“The combination of the large number of mutations and that it seemed to have emerged in many countries around the world at the same time raised the specter that it could be a variant that causes substantial concern,” said Dr. Dan Barouch, a professor of medicine at Harvard Medical School and the director of the Center for Virology and Vaccine Research at Beth Israel Deaconess Medical Center. “That’s why many research groups throughout the world have been trying to generate as much info as quickly as they could about it.”
In a preprint paper, a team led by Barouch reported that people’s immune systems were able to fight off BA.2.86 as well as, if not better than, other circulating variants.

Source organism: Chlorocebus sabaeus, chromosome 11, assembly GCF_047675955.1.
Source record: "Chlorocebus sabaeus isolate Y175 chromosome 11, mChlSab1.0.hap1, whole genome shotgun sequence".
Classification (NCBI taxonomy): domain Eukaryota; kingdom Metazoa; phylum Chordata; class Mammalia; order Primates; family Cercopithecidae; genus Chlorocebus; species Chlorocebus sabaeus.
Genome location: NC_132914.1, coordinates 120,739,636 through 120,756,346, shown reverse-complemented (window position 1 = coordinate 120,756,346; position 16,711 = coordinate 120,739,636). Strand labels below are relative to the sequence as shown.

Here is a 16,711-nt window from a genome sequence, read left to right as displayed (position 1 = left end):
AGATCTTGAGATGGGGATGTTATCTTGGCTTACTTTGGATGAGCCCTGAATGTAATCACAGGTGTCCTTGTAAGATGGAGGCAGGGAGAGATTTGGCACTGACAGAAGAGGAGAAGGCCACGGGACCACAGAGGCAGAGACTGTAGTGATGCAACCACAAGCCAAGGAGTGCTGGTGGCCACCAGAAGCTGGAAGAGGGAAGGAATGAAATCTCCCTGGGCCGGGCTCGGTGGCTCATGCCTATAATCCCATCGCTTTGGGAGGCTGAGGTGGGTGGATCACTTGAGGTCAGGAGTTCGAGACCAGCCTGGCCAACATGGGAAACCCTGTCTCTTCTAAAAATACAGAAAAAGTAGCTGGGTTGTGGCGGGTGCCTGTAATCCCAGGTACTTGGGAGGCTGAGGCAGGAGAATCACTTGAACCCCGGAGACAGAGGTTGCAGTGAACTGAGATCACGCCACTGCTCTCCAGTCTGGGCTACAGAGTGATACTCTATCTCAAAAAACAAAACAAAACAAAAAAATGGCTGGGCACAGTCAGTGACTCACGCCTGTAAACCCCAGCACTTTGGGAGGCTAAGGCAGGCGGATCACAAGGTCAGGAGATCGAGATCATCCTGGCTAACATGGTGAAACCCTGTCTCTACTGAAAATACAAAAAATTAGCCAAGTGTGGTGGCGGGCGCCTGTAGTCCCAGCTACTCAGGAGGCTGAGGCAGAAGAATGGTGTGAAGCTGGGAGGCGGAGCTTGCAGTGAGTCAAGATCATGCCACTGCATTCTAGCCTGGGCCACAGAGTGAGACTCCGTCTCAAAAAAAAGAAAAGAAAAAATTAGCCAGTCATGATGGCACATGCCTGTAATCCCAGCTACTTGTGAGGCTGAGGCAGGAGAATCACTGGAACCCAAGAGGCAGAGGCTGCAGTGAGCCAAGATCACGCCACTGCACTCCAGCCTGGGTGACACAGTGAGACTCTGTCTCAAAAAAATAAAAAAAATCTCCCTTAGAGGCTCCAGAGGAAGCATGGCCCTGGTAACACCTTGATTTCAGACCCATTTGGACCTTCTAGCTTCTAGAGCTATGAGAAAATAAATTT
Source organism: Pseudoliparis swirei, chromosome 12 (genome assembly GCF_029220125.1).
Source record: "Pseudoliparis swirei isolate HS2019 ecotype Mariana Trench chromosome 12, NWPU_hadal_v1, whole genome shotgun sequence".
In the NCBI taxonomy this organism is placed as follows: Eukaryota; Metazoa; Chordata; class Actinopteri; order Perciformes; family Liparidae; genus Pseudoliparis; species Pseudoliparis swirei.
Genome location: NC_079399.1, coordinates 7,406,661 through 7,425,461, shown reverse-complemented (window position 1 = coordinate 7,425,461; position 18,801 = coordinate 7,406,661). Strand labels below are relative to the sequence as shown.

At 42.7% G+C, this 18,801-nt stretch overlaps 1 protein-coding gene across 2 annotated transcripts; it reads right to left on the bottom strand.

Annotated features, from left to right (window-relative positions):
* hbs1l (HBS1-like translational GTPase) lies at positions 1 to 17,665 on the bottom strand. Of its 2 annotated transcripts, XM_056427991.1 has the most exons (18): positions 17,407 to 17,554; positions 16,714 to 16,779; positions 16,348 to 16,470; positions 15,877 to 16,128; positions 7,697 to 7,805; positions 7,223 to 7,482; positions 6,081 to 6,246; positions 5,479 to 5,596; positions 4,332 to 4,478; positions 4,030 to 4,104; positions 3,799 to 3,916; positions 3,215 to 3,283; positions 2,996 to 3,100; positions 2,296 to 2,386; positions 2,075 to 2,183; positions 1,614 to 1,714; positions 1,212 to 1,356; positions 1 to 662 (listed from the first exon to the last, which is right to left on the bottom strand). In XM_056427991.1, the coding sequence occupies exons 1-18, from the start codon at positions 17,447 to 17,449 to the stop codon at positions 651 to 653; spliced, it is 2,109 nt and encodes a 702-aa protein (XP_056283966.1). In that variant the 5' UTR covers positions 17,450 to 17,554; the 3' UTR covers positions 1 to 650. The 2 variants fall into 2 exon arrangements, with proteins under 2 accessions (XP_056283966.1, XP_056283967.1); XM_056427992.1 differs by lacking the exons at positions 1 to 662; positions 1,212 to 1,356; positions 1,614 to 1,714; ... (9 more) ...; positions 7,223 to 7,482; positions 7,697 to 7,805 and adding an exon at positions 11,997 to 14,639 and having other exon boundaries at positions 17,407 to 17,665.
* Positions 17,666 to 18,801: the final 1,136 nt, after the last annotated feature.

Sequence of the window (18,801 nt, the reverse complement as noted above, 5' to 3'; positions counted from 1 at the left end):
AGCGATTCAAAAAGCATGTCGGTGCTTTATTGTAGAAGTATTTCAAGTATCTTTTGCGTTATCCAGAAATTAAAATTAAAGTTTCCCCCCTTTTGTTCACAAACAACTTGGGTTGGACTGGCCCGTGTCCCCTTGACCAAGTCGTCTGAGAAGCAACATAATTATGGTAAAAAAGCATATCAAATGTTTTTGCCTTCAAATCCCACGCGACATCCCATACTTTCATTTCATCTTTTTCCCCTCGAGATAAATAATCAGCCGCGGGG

The Beth Israel study also found that the immune response is robust against all variants — including BA.2.86 — after exposure to an XBB infection, which would likely include anyone who contracted COVID-19 since December 2022. That’s particularly good news for the upcoming booster, which is set to be released mid-September and was formulated based on XBB.1.5.
https://cvvr.hms.harvard.edu/wp-content/uploads/2020/04/Boston-globe.jpg 240 240 Sesedzayi Persesuh https://cvvr.hms.harvard.edu/wp-content/uploads/2020/03/cvvr-header-banner-long-white-bg.png Sesedzayi Persesuh2023-09-22 14:47:132023-09-22 14:47:13New study led by Boston scientists finds latest COVID-19 variant is less of a threat than feared